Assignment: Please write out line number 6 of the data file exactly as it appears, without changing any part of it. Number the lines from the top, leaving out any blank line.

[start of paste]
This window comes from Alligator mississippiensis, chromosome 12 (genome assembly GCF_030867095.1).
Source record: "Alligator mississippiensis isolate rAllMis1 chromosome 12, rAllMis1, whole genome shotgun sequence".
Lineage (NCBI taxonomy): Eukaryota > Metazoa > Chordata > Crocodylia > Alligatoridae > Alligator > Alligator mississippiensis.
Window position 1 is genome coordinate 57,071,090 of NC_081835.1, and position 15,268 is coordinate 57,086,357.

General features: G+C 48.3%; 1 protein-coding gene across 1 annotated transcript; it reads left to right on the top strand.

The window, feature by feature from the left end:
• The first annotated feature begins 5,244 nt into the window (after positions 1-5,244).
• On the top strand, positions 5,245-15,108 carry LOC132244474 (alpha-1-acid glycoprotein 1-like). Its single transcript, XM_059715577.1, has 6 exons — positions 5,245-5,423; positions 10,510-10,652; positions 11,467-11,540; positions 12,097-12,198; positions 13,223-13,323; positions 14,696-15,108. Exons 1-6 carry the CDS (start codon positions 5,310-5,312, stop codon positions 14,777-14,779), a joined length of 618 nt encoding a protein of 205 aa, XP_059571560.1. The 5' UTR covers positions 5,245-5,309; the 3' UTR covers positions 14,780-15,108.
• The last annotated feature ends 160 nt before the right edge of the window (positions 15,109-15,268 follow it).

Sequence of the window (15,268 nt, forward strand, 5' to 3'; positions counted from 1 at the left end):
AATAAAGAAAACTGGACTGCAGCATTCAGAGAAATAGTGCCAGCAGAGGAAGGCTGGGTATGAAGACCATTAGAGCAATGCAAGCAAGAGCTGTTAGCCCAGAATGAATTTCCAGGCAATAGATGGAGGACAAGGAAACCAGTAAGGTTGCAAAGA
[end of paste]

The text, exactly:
The window, feature by feature from the left end: